CTE held its second Enabling Group of 2020 on 22 and 23 October. This gathering was not only the AGM, but also an opportunity for delegates from our Member Churches, National and County Ecumenical Officers and Bodies in Association to hear about CTE’s key areas of work. The focus this time was on racial justice, intermediate ecumenism and a draft CTE Strategic Plan.
CTE’s Chair of Trustees, Rowena Loverance, reports on the two days…
There was no missing the ‘quote of the day’ from Churches Together in England’s Enabling Group, meeting online for the first time; ‘What an adventure playground is my life’ being how ecumenical officer Robert Mountford describes the opportunities of ecumenical work.
The Enabling Group is CTE’s twice-yearly ‘members meeting’ of representatives of Member Churches, Bodies in Association and intermediate ecumenism, to which staff and trustees are accountable. The autumn meeting also serves as the AGM, receiving the annual report and accounts and making any necessary appointments.
Any worries that holding Enabling Group (EG) on zoom would detract from the ecumenical fellowship built up over many years soon vanished, as participants swapped catch up stories and tips on adjusting screens and lighting so that we could see one another better.
The EG welcomed three new trustees; Maddy Thomson from Pioneer, Nephon Tsimalis from the Greek Orthodox archdiocese of Thyateira and Great Britain and Victoria Turner from the United Reformed Church, as well as a new deputy convenor, Lurliene Miller from JCCAN (Joint Council of Churches for All Nations). Outgoing trustees Richard Bradbury and William Gabb were thanked for their service.
In the chair’s report, I highlighted CTE’s new draft Strategic Plan, drawn largely from recommendations made by the churches in the 2017 Theos report, ‘That they all may be one’. This will be a major item on the EG agenda next March, once our Member Churches have had the opportunity to feed in their comments.
The treasurer, James Laing, reported on a successful outcome to 2019 and presented what he described as a ‘cautious’ budget for 2020. General Secretary, Paul Goodliff, reporting on six months of hectic online activity by staff, reassured us that despite this time of change, the God whom we serve – Father, Son and Holy Spirit – changes not. “Jesus Christ is the same, yesterday, today and forever” (Hebrews 13:8).
In the main sessions, the EG tackled two topics key to our joint church life; racial justice and intermediate ecumenism (unity at the county or city level).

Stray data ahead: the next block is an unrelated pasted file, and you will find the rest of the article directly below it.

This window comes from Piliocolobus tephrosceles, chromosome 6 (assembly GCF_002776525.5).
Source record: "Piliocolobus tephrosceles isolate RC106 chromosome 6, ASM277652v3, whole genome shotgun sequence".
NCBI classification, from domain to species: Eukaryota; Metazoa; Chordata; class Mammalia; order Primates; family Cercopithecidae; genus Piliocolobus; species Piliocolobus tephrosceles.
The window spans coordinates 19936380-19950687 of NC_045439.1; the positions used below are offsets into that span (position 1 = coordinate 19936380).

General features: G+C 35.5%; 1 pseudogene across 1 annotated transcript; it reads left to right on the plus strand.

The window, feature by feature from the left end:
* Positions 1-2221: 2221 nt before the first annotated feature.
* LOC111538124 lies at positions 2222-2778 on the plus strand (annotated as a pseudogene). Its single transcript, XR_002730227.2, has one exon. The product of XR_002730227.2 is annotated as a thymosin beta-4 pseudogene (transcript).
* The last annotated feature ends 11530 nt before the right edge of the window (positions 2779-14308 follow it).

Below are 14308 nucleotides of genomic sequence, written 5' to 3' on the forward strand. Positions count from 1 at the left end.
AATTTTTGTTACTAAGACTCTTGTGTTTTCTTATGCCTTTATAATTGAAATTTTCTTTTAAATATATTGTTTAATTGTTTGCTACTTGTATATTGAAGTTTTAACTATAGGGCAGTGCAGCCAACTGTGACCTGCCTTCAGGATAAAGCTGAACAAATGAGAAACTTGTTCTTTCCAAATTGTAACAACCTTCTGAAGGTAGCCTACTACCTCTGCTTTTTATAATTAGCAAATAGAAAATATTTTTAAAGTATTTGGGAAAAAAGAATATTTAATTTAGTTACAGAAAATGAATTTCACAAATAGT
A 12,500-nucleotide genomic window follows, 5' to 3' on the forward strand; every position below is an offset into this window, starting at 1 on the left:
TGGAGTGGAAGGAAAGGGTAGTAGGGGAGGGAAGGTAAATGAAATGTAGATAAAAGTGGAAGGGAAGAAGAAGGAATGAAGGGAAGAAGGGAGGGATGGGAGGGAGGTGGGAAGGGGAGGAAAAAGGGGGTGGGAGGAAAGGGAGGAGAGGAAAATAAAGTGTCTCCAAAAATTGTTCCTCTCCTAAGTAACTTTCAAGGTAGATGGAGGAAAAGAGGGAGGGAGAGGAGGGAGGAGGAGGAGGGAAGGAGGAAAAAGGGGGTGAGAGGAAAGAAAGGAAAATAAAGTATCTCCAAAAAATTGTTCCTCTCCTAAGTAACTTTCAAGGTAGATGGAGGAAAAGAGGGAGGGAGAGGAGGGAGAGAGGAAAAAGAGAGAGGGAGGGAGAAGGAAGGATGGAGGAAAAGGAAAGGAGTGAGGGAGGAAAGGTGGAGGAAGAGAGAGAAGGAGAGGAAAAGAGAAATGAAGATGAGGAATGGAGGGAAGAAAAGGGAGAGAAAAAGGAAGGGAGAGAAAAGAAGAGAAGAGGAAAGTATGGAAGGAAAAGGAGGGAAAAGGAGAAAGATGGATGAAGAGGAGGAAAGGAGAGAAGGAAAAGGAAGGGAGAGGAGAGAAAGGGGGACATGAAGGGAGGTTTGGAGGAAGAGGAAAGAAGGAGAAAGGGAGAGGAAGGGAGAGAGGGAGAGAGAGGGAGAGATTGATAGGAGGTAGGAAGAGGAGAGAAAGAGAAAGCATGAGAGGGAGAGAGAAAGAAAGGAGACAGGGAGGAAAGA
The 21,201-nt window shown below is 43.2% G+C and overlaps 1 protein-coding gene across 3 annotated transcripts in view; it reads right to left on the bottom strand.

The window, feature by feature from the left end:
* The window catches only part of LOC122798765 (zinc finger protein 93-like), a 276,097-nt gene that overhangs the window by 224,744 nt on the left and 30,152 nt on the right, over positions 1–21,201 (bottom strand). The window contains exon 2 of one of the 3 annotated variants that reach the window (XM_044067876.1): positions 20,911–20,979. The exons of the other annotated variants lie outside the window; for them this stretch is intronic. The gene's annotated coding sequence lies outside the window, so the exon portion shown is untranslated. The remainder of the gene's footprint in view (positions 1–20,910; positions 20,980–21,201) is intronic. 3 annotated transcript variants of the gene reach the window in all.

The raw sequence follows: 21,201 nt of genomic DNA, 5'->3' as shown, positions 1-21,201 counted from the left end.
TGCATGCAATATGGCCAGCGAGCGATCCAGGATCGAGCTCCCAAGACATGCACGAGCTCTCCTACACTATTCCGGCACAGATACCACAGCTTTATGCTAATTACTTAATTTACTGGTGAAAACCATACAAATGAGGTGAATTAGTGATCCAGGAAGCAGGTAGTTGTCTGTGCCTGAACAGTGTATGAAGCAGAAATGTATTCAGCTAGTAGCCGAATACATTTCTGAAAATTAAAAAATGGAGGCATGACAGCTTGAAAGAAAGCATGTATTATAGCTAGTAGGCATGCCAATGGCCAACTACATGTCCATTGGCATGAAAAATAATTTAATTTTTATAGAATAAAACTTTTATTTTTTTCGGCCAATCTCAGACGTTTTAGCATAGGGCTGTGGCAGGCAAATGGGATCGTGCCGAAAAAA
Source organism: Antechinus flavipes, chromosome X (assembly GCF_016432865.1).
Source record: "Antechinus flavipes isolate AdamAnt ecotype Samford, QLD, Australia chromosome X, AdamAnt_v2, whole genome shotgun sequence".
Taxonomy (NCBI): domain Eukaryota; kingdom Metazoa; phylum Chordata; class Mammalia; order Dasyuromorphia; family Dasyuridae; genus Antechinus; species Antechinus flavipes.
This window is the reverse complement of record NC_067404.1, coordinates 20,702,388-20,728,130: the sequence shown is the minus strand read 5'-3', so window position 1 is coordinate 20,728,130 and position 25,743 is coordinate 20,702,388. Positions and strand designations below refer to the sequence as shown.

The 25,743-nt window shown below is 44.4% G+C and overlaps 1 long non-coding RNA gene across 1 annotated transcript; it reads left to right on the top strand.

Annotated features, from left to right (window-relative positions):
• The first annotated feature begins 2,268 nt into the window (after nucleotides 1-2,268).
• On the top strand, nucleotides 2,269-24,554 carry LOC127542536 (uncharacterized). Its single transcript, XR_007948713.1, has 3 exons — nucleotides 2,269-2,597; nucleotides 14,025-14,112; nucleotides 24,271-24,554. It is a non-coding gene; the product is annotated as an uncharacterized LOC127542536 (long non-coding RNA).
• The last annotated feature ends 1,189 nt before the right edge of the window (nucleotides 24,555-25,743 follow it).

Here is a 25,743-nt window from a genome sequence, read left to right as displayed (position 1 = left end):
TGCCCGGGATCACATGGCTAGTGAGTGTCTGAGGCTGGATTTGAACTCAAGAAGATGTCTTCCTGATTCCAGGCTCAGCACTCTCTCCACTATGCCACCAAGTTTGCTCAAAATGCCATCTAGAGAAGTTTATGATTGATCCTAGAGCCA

The first topic explored was racial justice, and especially working to encourage and enable black-majority churches to play their full part in UK church life. This has long been central to CTE’s and CTBI’s work. The heartfelt appreciation offered by the EG to Joe Aldred, CTE’s long-serving staff member for Pentecostal, Charismatic and Multi-cultural Relations, on his upcoming retirement at the end of October, was testimony to this.
The EG heard how this concern is being carried forward at different levels, including by CTE’s Presidents in their public statements and ongoing conversations; by the new Racial Justice Working Group which CTE trustees are in process of setting up; and by County Ecumenical Officers (CEOs) across the country, who will be following up their first awareness-raising session with one focused on possible future actions.
The second major topic was how the essential work of intermediate ecumenism – churches working together at county or city level – can be sustained and reinvented.
A new Toolkit for A Flexible Framework for Local Unity in Mission was launched. This provides an easy-to use framework helping local churches to collaborate with confidence and flexibility, developing the right agreement for their joint venture – such as a holiday club, mission event, messy church, homeless shelter or community café.
This was followed by a three-way conversation of voices from Surrey, Hertfordshire and the Black Country, which as well as generating the ‘quote of the day’ (‘What an adventure playground is my life!’ from ecumenical officer Robert Mountford), also challenged intermediate church leaders to ensure their groups mirror the full diversity of CTE’s Member Churches. It also encouraged CEOs and other ecumenical workers to prioritise work together which actually makes a difference in people’s lives. CTE stands ready to help to find new staffing and funding mechanisms to resource this work, and hopes to facilitate regional meetings over the next few months.
And last but of course not least, there was time for shared prayer and bible study – a kaleidoscope of passages from Isaiah and the Psalms, the gospel of John and Paul’s letter to the Romans helped to offer comfort in exile and light in dark times. ‘For the creation waits with eager longing for the revealing of the children of God’ (Romans 18:19).